That is why I was so pleased last Friday in the province of Nova Scotia, the hon. member's province, to be able to announce $179,000 of new funding for the province so it will be able to assist in the provision of services for victims of crime.

Post-Secondary Education
Oral Question Period

11:45 a.m.

NDP

Wendy Lill Dartmouth, NS

Mr. Speaker, the government says education is our economic and social future, but its record is larger classes, fewer resources, crumbling buildings, higher fees and less student aid. The system is in shreds.

Will the Minister of Finance start to fix the problems his government created through underfunding and inadequate boutique programs by bringing in legislation modelled on the Canada Health Act to rebuild accessibility, quality and national standards in our post-secondary education system?

Post-Secondary Education
Oral Question Period

11:45 a.m.

LaSalle—Émard
Québec

Liberal

Paul Martin Minister of Finance

Mr. Speaker, the hon. member is absolutely right. All members on this side of the House share the recognition that in the knowledge economy, knowledge and skills are key. That is why in the 1998 budget we put over $7 billion into post-secondary education.

I could go through the list of measures about everything from registered education savings plans to $3,000 grants to help single parents return to school, to the millennium scholarship fund and to the amount of money we have put into research and development.

All these are part of a very comprehensive package on behalf of the Canadian government to essentially help Canadians thrive in the knowledge economy.

Justice
Oral Question Period

11:45 a.m.

NDP

Bev Desjarlais Churchill, MB

Mr. Speaker, my question is for the Minister of Justice. Justice Richard in his report on the Westray inquiry called on the Government of Canada to introduce legislation to hold corporate executives and directors criminally accountable for knowingly risking the lives of workers.

On October 5, 2000, the House concurred with the fifth report of the Standing Committee on Justice and Human Rights which supported introducing such legislation. Will the Minister of Justice act on the recommendation? When will she introduce this legislation?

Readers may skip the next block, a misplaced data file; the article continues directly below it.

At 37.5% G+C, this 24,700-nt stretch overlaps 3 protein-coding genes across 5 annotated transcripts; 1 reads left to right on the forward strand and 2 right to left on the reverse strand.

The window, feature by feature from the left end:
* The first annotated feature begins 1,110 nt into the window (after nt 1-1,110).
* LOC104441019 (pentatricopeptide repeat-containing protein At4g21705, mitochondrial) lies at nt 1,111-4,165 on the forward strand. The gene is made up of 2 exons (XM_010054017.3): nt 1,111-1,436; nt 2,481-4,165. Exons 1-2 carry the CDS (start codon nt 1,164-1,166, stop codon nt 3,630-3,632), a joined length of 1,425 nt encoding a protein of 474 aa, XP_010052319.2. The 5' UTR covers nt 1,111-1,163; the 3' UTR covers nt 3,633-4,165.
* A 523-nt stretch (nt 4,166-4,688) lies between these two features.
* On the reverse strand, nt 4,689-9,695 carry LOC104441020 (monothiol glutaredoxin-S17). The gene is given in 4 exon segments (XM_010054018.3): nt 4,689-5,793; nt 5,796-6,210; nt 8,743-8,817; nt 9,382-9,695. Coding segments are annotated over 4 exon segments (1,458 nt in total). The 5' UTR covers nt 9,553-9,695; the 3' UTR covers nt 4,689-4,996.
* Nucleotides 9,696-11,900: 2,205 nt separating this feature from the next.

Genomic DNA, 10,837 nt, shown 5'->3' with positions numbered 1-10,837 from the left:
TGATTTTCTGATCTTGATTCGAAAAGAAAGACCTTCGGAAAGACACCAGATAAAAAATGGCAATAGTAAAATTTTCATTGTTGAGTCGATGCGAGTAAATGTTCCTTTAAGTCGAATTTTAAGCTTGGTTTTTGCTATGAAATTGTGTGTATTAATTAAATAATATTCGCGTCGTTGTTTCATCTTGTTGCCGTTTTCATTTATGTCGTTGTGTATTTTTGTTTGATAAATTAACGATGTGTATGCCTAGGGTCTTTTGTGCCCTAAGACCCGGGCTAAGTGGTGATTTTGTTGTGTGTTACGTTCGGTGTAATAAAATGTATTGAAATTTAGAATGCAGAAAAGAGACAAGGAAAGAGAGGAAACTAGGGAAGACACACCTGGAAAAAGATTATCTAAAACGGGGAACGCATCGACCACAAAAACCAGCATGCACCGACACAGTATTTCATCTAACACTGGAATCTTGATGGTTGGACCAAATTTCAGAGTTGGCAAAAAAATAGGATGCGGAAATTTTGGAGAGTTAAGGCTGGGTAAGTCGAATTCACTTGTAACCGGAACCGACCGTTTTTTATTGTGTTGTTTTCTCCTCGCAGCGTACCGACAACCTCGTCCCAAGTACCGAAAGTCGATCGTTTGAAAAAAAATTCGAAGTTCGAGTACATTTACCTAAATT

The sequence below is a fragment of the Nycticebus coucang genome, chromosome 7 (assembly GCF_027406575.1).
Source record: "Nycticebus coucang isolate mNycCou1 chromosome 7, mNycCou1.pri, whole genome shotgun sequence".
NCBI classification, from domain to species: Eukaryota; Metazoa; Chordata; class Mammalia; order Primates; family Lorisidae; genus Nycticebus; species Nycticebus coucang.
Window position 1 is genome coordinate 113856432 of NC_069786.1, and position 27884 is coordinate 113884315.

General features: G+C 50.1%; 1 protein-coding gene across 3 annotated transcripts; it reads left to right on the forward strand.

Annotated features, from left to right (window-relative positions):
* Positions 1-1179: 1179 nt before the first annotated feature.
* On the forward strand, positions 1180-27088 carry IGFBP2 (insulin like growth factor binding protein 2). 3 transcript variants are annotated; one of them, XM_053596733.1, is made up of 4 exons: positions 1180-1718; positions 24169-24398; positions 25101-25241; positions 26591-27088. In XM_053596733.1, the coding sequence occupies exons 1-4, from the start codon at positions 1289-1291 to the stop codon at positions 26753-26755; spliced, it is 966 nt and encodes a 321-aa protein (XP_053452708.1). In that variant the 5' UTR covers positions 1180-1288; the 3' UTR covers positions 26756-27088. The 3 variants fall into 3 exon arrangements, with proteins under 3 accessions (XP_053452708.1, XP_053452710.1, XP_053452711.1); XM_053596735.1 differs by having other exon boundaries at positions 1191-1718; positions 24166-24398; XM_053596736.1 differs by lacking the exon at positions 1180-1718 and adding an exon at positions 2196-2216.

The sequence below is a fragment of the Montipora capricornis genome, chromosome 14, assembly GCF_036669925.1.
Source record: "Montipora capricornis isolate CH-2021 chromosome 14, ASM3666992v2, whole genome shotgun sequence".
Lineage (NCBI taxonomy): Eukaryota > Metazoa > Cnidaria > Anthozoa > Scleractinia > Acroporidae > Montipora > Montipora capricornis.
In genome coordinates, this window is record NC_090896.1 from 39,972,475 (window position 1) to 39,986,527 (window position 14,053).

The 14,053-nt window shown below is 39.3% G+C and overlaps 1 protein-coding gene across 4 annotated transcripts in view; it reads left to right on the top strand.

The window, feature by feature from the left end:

Justice
Oral Question Period

11:45 a.m.

Edmonton West
Alberta

Liberal

Anne McLellan Minister of Justice and Attorney General of Canada

Mr. Speaker, I appreciate the work done by the justice and human rights committee in relation to the important issue of corporate criminal liability.

This is a very important issue for corporate law in the country and that is why my colleague the Minister of Industry and I have decided that we need to look at this matter together. Perhaps it would be useful to have the justice committee and the industry committee hear from a wider range of witnesses, because I do believe at the committee that no witnesses were heard.

Since this is such an important change or potential change in relation to corporate liability, I think we would be well served by further work by the industry and justice committees.

Taxation
Oral Question Period

11:45 a.m.

Progressive Conservative

Bill Casey Cumberland—Colchester, NS

Mr. Speaker, a company in Truro, Nova Scotia, called Phoenix Agritech, manufactures an electronic device designed to emit sounds to scare birds from oil spills and airports. It is sold in 25 countries around the world, but in its wisdom the Department of Health has decided that the electronic device is a pesticide and therefore is charging the company thousands of dollars every year.

I would like to know if the Department of Health, or the Minister of Health, would immediately lift this unfair, ridiculous and crazy tax as a pesticide on an entirely electronic device.

Taxation
Oral Question Period

11:45 a.m.

Glengarry—Prescott—Russell
Ontario

Liberal

Don Boudria Leader of the Government in the House of Commons

Mr. Speaker, the hon. member raises a very important issue for his constituents. I will endeavour on behalf of the member to raise the issue personally with the Minister of Health so that the minister can answer the member and the company in question in his constituency.

Aboriginal Affairs
Oral Question Period

11:45 a.m.

Progressive Conservative

Gerald Keddy South Shore, NS

Mr. Speaker, my question is for the Deputy Prime Minister concerning his lack of success in finding a settlement to the residential schools tragedy.

When will the Deputy Prime Minister initiate a humane and just resolution to this problem and stop wasting money on legal costs both of the bureaucracy and of the churches? Why is the government standing by while government lawyers destroy any remaining good will between aboriginals and church dioceses?